Understanding the income ranges and contribution limits for next year
Tax law places limits on the dollar amount of contributions that you can make to Individual Retirement Accounts and by law, the IRS is required to adjust these limits annually for cost-of-living increases.
Going into 2021, you should familiarize yourself with these adjustments, so that you’re better informed as we plan for your retirement.
Highlights of the 2021 Changes
As you probably know, you can deduct contributions to a traditional IRA if you meet certain conditions, but the amount of the deduction will depend on your income (or joint income). Specifically, if you or your spouse are covered by a retirement plan at work, then the deduction may be reduced or phased out altogether.
As such, it is important to be aware of the income ranges that the IRS uses for determining eligibility to make deductible contributions as these income ranges and the dollar amount of allowed contributions can change from year to year with cost-of-living-adjustments. Further, it’s important to know the differences between a traditional and a Roth IRA too.
IRA Contribution Limit
IRA Catch-Up Contributions
Traditional IRA AGI Deduction Phase-out Starting at
Single or Head of Household
SEP Maximum Contribution
SEP Maximum Compensation
SIMPLE Maximum Contributions
401(k), 403(b), Profit-Sharing Plans, etc.
Here are the traditional IRA phase-out ranges for 2021, lifted directly from the IRS:
- $66,000 to $76,000 – Single taxpayers covered by a workplace retirement plan.
- $105,000 to $125,000 – Married couples filing jointly. This applies when the spouse making the IRA contribution is covered by a workplace retirement plan.
- $198,000 to $208,000 – A taxpayer not covered by a workplace retirement plan married to someone who's covered.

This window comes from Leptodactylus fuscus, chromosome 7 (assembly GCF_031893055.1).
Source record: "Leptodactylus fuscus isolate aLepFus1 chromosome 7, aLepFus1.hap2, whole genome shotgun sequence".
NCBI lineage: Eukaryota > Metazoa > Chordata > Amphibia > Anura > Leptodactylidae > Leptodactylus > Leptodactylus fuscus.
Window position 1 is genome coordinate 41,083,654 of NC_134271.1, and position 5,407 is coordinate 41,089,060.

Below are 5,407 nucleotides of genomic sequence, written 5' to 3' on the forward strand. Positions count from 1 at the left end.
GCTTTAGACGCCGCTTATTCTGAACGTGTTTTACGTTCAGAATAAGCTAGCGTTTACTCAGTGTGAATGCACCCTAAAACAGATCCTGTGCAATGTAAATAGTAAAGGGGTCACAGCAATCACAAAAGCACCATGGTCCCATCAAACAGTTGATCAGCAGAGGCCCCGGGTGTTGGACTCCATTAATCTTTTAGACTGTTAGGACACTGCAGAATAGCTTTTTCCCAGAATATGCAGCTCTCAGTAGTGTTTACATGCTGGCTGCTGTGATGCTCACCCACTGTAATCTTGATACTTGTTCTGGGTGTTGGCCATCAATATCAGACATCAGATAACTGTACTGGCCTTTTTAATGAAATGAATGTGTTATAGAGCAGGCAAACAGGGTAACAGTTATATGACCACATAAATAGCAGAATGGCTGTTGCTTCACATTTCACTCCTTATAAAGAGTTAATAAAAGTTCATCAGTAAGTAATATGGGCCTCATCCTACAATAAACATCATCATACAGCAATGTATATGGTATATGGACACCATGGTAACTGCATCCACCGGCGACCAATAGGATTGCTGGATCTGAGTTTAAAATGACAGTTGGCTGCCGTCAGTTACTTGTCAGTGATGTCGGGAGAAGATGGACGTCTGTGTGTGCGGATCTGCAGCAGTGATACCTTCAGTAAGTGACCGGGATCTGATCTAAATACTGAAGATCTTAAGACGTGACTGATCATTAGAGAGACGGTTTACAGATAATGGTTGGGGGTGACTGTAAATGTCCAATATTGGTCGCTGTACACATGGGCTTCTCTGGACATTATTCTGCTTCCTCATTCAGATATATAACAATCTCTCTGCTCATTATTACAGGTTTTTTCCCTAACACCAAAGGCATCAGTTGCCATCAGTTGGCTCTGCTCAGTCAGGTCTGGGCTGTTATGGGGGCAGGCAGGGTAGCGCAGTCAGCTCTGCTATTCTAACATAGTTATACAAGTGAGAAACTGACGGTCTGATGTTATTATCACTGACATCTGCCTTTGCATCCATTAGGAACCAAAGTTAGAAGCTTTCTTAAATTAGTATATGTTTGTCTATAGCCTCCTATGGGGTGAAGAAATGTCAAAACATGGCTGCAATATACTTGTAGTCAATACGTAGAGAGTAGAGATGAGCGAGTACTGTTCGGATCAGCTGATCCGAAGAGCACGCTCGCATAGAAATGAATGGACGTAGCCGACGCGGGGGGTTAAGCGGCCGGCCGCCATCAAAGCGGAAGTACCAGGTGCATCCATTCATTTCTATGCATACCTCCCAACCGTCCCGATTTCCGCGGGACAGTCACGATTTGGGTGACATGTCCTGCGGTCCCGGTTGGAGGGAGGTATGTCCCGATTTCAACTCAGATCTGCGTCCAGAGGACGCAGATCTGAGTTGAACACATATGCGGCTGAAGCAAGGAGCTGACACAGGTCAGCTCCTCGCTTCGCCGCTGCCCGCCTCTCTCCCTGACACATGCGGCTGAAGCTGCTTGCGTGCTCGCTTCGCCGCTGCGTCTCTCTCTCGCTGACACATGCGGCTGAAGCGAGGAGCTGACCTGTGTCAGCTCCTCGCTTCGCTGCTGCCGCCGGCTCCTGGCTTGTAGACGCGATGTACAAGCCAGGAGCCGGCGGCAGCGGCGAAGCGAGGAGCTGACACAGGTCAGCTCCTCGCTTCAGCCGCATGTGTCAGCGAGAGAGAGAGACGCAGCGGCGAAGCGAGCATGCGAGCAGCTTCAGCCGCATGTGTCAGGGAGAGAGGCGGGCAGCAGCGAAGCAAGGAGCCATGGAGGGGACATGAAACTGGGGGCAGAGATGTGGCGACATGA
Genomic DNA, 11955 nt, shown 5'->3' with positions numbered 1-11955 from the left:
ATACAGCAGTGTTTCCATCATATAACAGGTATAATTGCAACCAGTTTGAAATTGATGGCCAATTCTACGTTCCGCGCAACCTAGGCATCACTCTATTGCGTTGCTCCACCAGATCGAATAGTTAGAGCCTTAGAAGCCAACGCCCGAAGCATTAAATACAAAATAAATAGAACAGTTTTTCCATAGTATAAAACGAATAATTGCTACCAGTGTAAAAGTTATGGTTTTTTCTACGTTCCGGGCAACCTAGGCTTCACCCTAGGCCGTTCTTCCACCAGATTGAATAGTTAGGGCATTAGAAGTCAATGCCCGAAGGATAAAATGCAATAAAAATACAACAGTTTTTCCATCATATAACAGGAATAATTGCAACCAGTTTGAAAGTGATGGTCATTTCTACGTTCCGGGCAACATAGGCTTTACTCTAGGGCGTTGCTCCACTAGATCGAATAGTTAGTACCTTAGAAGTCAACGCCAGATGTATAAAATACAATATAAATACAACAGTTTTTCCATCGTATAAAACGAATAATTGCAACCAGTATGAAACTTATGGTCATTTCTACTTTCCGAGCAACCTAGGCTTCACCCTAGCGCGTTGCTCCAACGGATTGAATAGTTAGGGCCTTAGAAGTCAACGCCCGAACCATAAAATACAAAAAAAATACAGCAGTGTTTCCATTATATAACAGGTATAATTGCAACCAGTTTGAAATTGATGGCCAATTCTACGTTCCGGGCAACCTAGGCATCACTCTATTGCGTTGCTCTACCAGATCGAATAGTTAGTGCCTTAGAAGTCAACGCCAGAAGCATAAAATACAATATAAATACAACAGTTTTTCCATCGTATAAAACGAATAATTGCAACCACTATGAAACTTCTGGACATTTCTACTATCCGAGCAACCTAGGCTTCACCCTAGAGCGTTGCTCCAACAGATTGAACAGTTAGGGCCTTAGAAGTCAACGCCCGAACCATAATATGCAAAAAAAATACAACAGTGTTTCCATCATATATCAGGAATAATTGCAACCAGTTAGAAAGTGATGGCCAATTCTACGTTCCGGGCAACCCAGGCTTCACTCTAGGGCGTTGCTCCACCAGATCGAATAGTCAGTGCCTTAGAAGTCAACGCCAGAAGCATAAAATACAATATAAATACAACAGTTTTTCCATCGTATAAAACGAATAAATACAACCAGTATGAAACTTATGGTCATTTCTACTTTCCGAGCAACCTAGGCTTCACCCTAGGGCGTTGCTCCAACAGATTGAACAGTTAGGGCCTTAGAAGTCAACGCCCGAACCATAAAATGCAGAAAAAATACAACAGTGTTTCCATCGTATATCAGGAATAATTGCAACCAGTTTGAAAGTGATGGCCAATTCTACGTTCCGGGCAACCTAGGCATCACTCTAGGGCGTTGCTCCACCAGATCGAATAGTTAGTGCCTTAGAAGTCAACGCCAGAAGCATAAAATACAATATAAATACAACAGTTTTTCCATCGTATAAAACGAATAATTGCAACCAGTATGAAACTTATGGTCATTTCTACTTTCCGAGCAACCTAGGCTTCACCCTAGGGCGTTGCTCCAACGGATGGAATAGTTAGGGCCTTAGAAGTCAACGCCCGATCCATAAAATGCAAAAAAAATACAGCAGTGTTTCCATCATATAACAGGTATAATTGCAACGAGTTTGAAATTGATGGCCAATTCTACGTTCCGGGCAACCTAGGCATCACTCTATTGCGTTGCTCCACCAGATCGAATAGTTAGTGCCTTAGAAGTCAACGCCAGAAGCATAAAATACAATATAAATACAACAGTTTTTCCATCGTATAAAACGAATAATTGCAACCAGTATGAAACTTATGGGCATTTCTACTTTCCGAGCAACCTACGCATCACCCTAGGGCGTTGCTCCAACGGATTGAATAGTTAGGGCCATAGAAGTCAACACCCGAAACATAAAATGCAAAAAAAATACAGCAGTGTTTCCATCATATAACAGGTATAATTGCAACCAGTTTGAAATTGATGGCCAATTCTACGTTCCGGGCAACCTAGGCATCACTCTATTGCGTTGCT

- $0 to $10,000 – Married filing a separate return. This applies to taxpayers covered by a workplace retirement plan.
Here are the income phase-out ranges for taxpayers making contributions to a Roth IRA:
- $125,000 to $140,000 – Single taxpayers and heads of household.
- $198,000 to $208,000 – Married, filing jointly.
- $0 to $10,000 – Married, filing separately.
What Should You Do?
Taxes are complicated enough and reading, learning and implementing tax strategies that are most appropriate for you can be a daunting task.
As we head into the new year, as your financial professional I will help ensure that the tax decisions you make are consistent with your overall financial plan.
The opinions voiced in this material are for general information only and are not intended to provide specific advice or recommendations for any individual. To determine which investment(s) may be appropriate for you, consult your financial professional prior to investing. All performance referenced is historical and is no guarantee of future results. All indices are unmanaged and cannot be invested into directly.
The information provided is not intended to be a substitute for specific individualized tax planning or legal advice. We suggest that you consult with a qualified tax or legal advisor.
All information is believed to be from reliable sources; however, LPL Financial makes no representation as to its completeness or accuracy.
Contributions to a traditional IRA may be tax deductible in the contribution year, with current income tax due at withdrawal. Withdrawals prior to age 59 ½ may result in a 10% IRS penalty tax in addition to current income tax.
This article was prepared by FMeX.
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